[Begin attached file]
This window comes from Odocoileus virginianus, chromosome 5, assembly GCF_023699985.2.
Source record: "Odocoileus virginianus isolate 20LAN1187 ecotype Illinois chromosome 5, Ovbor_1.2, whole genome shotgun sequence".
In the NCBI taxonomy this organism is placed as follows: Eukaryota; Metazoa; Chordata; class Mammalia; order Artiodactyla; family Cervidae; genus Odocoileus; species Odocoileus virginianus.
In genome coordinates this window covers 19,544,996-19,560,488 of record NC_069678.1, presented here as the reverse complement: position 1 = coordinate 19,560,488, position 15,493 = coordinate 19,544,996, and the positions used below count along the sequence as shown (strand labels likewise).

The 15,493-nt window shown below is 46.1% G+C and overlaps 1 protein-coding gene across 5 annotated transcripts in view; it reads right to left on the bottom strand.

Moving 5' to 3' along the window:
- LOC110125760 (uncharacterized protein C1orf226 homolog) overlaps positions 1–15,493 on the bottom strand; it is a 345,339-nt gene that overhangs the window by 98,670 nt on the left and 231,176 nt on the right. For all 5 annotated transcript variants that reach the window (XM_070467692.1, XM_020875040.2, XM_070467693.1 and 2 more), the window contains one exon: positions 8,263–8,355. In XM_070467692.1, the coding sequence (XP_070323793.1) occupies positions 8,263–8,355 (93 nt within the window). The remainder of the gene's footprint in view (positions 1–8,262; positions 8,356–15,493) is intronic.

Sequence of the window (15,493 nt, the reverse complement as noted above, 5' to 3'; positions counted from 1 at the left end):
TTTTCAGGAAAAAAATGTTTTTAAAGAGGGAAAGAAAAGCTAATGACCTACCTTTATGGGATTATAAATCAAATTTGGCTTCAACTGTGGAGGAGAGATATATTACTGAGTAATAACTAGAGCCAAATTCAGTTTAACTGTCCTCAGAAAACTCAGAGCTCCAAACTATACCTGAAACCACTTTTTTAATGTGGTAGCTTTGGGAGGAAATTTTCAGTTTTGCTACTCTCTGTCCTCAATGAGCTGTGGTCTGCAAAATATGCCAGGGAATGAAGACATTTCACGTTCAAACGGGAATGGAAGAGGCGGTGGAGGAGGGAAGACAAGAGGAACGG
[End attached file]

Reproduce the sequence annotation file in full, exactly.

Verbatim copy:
This window comes from Odocoileus virginianus, chromosome 5, assembly GCF_023699985.2.
Source record: "Odocoileus virginianus isolate 20LAN1187 ecotype Illinois chromosome 5, Ovbor_1.2, whole genome shotgun sequence".
In the NCBI taxonomy this organism is placed as follows: Eukaryota; Metazoa; Chordata; class Mammalia; order Artiodactyla; family Cervidae; genus Odocoileus; species Odocoileus virginianus.
In genome coordinates this window covers 19,544,996-19,560,488 of record NC_069678.1, presented here as the reverse complement: position 1 = coordinate 19,560,488, position 15,493 = coordinate 19,544,996, and the positions used below count along the sequence as shown (strand labels likewise).

The 15,493-nt window shown below is 46.1% G+C and overlaps 1 protein-coding gene across 5 annotated transcripts in view; it reads right to left on the bottom strand.

Moving 5' to 3' along the window:
- LOC110125760 (uncharacterized protein C1orf226 homolog) overlaps positions 1–15,493 on the bottom strand; it is a 345,339-nt gene that overhangs the window by 98,670 nt on the left and 231,176 nt on the right. For all 5 annotated transcript variants that reach the window (XM_070467692.1, XM_020875040.2, XM_070467693.1 and 2 more), the window contains one exon: positions 8,263–8,355. In XM_070467692.1, the coding sequence (XP_070323793.1) occupies positions 8,263–8,355 (93 nt within the window). The remainder of the gene's footprint in view (positions 1–8,262; positions 8,356–15,493) is intronic.

Sequence of the window (15,493 nt, the reverse complement as noted above, 5' to 3'; positions counted from 1 at the left end):
TTTTCAGGAAAAAAATGTTTTTAAAGAGGGAAAGAAAAGCTAATGACCTACCTTTATGGGATTATAAATCAAATTTGGCTTCAACTGTGGAGGAGAGATATATTACTGAGTAATAACTAGAGCCAAATTCAGTTTAACTGTCCTCAGAAAACTCAGAGCTCCAAACTATACCTGAAACCACTTTTTTAATGTGGTAGCTTTGGGAGGAAATTTTCAGTTTTGCTACTCTCTGTCCTCAATGAGCTGTGGTCTGCAAAATATGCCAGGGAATGAAGACATTTCACGTTCAAACGGGAATGGAAGAGGCGGTGGAGGAGGGAAGACAAGAGGAACGG